I would like to receive some response to my mails in the list as I am confused with my project goals, what others do think? I need some alternative goal if this is not feasible.

Give me some thoughts.


Bonus for readers: this one might be used with flashrom as rayer_spi. Modify flashrom source according to pinout and bits of par port registers:


I used m74hc244 from ST, even though parport signals are 5V, the chip is working right with VCC 3.3V.


u-boot as coreboot payload

U-boot is bootloader on ARMs, PowerPCs and other platforms, it has a nice set of commands and in general it feels like a small operating system. I’m not certainly sure if it is good direction, please feel free to compare with UEFI 😉 but I simply miss it on x86. I work at SYSGO with u-boot in daily basis and even port it to different boards/platforms. The x86 is no easy to init and I think this is the reason why there is only one x86 board in whole u-boot tree. This board is called eNET and it has a AMD ELAN SC520 SOC. But luckily, with coreboot we can init much more x86 boards and this leads to natural conclusion to have the u-boot as the coreboot payload. I would like to share with you part of this “fantastic” hacking journey to make it happen. Continue reading u-boot as coreboot payload

A simple DLP-USB1232H based JTAG programmer with OpenOCD support

DLP-USB1232H and OpenOCD based JTAG adapter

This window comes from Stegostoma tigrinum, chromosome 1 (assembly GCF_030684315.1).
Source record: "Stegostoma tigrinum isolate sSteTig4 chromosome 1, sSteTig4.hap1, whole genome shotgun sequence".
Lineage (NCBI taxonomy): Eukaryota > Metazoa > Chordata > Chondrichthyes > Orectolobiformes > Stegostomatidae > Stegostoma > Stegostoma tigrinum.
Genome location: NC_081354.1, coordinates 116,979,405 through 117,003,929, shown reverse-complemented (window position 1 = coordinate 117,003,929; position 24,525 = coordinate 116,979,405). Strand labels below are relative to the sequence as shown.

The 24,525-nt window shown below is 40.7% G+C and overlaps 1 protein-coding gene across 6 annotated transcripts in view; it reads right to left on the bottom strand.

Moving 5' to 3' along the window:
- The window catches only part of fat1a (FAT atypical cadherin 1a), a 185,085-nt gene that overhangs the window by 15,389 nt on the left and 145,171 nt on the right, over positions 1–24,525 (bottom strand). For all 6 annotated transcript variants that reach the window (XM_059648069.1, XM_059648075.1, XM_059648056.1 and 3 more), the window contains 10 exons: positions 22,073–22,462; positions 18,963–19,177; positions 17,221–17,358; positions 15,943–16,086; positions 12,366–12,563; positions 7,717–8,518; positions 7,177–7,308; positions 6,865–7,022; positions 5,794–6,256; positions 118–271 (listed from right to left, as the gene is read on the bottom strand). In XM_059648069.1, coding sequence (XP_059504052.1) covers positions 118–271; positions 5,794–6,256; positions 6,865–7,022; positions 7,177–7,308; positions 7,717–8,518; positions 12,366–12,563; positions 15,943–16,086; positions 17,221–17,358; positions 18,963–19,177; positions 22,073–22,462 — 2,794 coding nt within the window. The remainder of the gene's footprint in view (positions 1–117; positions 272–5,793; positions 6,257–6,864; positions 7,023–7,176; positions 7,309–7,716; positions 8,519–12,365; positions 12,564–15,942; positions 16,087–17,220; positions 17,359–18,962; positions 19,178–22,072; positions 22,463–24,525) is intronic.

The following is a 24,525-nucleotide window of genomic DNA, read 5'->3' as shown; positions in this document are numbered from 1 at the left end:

Here's a quick introduction to using a cheap FTDI FT2232H based module (left-hand side on the photo) as a JTAG programmer together with the OpenOCD JTAG software for ARM and MIPS devices. The module I am using for thіs purpose is a DLP Design DLP-USB1232H, which is available from various sources (Digikey, Mouser, Saelig, and probably others) for 20-30 bucks plus shipping, depending on where you live.

By properly connecting the correct pins of the DLP-USB1232H to the target JTAG
device (I used an Olimex STM32-H103 eval board for testing) you can easily abuse the DLP-USB1232H as JTAG programmer. As I chose the proper DLP-USB1232H GPIOs for the TRST and (S)RST pins, OpenOCD even worked out of the box, without having to change a single line of code.

The only thing that's required is to provide OpenOCD with an interface config file that uses the usbjtag "layout". I have already submitted that config file upstream, I guess it should be merged soonish.

The usage is then pretty simple:

  $ openocd -f interface/dlp-usb1232h.cfg -f board/olimex_stm32_h103.cfg

And in another xterm:

  $ telnet localhost 4444
  > init
  > reset halt
  > flash write_image erase fancyblink.bin 0x08000000
  > reset

This flashes the given fancyblink.bin image onto the STM32-H103 eval board via the DLP-USB1232H JTAG programmer, where fancyblink.bin is an example program from my libopenstm32 project (that aims to create a full-blown firmware library for ST STM32 microcontrollers, similar to what avr-libc does for AVRs). Contributions for libopenstm32 (license is GPLv3 or later) are highly welcome btw., hint hint...

  $ git clone git://libopenstm32.git.sourceforge.net/gitroot/libopenstm32/libopenstm32

Full schematics, datasheets, and detailed instructions for the JTAG programmer are available from a small page I created in my Random Projects wiki, which is intended for the various smaller projects I'm working on that don't warrant getting their own domain, wiki, etc:

The Random Projects wiki is open-for-all btw, feel free to use it for any freeish, software or hardware projects of your own if you want.

Anyway, the DLP-USB1232H is a really nice device as it can also be used for many other purposes, such as USB-to-Serial or SPI BIOS chip programming, but more on that in another blog post...